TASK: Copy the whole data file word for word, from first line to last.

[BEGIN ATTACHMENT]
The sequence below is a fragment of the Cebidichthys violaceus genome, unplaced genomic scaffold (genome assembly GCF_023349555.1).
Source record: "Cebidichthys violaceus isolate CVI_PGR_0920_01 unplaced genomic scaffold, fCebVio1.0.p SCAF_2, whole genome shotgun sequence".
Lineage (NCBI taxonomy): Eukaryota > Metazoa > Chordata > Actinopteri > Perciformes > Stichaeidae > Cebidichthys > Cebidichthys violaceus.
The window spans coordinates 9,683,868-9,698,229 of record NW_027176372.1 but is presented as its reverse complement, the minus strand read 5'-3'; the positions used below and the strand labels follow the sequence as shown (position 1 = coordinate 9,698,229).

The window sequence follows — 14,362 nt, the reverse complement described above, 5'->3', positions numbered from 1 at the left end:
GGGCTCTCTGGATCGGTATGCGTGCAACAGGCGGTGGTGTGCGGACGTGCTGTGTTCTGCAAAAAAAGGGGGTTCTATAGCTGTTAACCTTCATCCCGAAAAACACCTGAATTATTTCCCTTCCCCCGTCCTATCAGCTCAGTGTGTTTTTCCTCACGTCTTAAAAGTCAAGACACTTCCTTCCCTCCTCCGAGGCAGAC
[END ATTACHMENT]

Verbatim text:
The sequence below is a fragment of the Cebidichthys violaceus genome, unplaced genomic scaffold (genome assembly GCF_023349555.1).
Source record: "Cebidichthys violaceus isolate CVI_PGR_0920_01 unplaced genomic scaffold, fCebVio1.0.p SCAF_2, whole genome shotgun sequence".
Lineage (NCBI taxonomy): Eukaryota > Metazoa > Chordata > Actinopteri > Perciformes > Stichaeidae > Cebidichthys > Cebidichthys violaceus.
The window spans coordinates 9,683,868-9,698,229 of record NW_027176372.1 but is presented as its reverse complement, the minus strand read 5'-3'; the positions used below and the strand labels follow the sequence as shown (position 1 = coordinate 9,698,229).

The window sequence follows — 14,362 nt, the reverse complement described above, 5'->3', positions numbered from 1 at the left end:
GGGCTCTCTGGATCGGTATGCGTGCAACAGGCGGTGGTGTGCGGACGTGCTGTGTTCTGCAAAAAAAGGGGGTTCTATAGCTGTTAACCTTCATCCCGAAAAACACCTGAATTATTTCCCTTCCCCCGTCCTATCAGCTCAGTGTGTTTTTCCTCACGTCTTAAAAGTCAAGACACTTCCTTCCCTCCTCCGAGGCAGAC